Carnegie Corporation Oral History Project

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About the Project

The Columbia Center for Oral History (CCOH) is currently conducting an oral history project to document the history of the Carnegie Corporation of New York (CCNY) under the tenure of President Vartan Gregorian, beginning in the late 1990s and continuing through the present. The CCNY Oral History Project will involve interviews with approximately 40 selected CCNY leaders, including the president and vice-presidents, trustees, key staff, program officers, project partners, grant recipients and others in order to accomplish an in-depth history of the Corporation during Dr. Gregorian’s tenure. The project will be conducted between October 2011 and September 2013 and will produce 150 hours of interview, including a significant amount recorded on video.

Focusing on Dr. Gregorian’s fifteen-year tenure as President of CCNY will provide a close examination of the growth and development of the programs and initiatives that represent the Corporation’s philanthropic work, including its ongoing efforts to develop libraries and library resources in Africa, support individual scholarship on global topics, and strengthen civic education and immigrant integration in the U.S. It will offer the opportunity for staff and trustees to talk more broadly about philanthropic response to sudden tragedies such as September 11, 2001 and Hurricane Katrina and management of endowments in times of economic recession. Finally, it will explore CCNY’s leadership in the emerging realm of global philanthropy, including inter-foundation partnerships for the Centers for Advanced Research and Scholarship in Eurasia and the Partnership for Higher Education in Africa, the development of short-term initiatives on the Future of Journalism Education and public scholarship on Islam, and the application of expert knowledge to international peacebuilding efforts and improving the quality of education in New York City high schools.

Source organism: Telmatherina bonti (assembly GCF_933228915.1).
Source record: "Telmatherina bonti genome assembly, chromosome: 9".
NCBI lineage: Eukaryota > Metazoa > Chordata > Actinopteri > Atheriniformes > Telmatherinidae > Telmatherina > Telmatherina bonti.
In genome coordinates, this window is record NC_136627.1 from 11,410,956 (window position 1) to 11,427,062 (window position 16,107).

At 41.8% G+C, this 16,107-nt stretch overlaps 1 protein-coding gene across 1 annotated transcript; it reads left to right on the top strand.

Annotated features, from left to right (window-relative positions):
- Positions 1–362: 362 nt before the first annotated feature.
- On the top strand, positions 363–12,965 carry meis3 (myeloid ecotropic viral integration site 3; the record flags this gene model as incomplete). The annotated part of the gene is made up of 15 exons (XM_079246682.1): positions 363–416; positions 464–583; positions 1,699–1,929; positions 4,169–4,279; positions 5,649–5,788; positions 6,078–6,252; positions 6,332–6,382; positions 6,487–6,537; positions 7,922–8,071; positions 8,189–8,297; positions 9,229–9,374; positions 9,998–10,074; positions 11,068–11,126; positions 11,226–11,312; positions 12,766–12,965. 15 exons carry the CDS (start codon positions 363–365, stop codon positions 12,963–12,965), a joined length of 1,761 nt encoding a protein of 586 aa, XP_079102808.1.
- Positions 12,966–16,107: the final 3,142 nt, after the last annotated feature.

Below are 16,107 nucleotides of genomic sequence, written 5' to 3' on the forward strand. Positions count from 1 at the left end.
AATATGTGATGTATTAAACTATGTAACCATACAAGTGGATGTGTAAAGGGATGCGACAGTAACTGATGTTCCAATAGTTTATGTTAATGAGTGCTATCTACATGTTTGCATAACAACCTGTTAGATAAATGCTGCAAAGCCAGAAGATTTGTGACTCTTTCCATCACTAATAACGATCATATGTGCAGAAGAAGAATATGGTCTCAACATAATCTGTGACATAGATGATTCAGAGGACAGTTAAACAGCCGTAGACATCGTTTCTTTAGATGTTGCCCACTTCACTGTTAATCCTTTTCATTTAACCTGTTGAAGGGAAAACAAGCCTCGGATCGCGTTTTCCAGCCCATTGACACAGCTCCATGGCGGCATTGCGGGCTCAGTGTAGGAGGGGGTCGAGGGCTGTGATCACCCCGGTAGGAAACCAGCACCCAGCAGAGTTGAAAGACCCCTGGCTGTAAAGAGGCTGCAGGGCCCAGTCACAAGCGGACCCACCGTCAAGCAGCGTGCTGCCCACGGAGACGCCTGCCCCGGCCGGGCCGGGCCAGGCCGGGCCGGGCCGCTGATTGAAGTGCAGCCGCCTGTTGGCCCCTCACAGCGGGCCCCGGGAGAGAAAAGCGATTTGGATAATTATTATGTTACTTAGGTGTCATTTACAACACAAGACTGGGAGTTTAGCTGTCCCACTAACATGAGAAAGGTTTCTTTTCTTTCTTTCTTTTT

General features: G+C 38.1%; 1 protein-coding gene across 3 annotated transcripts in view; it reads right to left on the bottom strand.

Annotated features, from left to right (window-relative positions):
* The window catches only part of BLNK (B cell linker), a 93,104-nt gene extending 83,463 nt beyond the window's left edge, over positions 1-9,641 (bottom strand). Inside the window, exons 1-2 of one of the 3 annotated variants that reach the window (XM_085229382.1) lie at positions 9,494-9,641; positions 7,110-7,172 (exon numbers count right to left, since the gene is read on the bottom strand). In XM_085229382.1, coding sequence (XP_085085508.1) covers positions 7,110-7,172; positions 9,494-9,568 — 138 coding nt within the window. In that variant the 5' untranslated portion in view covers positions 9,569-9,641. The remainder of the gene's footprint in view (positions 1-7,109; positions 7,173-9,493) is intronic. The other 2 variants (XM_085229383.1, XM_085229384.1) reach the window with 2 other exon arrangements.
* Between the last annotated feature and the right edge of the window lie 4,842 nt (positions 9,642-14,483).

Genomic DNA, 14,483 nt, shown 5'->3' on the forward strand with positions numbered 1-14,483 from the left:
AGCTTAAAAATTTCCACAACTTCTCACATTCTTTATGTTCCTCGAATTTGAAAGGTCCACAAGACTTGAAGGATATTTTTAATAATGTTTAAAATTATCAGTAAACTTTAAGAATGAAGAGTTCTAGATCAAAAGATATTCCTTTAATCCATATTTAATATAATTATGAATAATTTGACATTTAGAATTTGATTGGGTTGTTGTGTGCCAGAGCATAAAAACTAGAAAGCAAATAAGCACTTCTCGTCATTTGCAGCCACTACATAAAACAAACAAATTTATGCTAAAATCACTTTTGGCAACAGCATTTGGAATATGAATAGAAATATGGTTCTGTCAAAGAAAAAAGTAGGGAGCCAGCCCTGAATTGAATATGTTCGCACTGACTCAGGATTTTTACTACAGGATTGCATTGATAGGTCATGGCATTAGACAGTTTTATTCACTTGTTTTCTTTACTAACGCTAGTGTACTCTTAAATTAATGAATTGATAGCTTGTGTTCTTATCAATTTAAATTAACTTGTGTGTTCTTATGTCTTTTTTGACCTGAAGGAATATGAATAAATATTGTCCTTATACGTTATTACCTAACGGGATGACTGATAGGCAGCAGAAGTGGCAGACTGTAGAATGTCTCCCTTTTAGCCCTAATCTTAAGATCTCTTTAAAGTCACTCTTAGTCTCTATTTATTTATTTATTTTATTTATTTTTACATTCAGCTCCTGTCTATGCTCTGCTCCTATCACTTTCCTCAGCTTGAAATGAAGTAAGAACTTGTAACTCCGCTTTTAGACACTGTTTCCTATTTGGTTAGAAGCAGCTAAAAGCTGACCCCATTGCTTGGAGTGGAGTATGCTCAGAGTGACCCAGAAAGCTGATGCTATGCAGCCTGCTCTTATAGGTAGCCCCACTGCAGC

The Center for Oral History has conducted two previous oral histories of the Corporation; when completed, the Carnegie Corporation Oral History Project will span the 100-year history of Carnegie’s philanthropic history. Phase One began in 1966 and was completed in 1974. The 479 hours of testimony and 9,948 pages of transcript gathered in this phase reflect the thinking of Corporation officers, staff members, and grantees and offer a rich portrait of the Corporation's evolution over the first 58 years of its existence. The interviewees discuss the organization's work in adult education, cognitive research, educational testing, library science, music education, national security, teacher education, and social-science research. Phase Two of the project, begun in 1996, traces the continuity of many of these programs across the second half of the twentieth century and the Corporation's expansion into global funding strategies in the areas of peace, scientific research, and international cooperation. Phase Two resulted in 216 hours of testimony, including 52 hours of video interviews that allowed CCOH to explore the public and scholarly dimensions of oral history on video format.

The continued collection of interviews and archival material from CCNY throughout Phase Three not only adds to the documentation of the foundation’s history but adds to the growing scholarly field of philanthropic studies and provides the means for scholars to embark on in-depth research into the history of CCNY and philanthropy as a whole, including its impact on policy and the long-term dynamics that affect the work of grantees.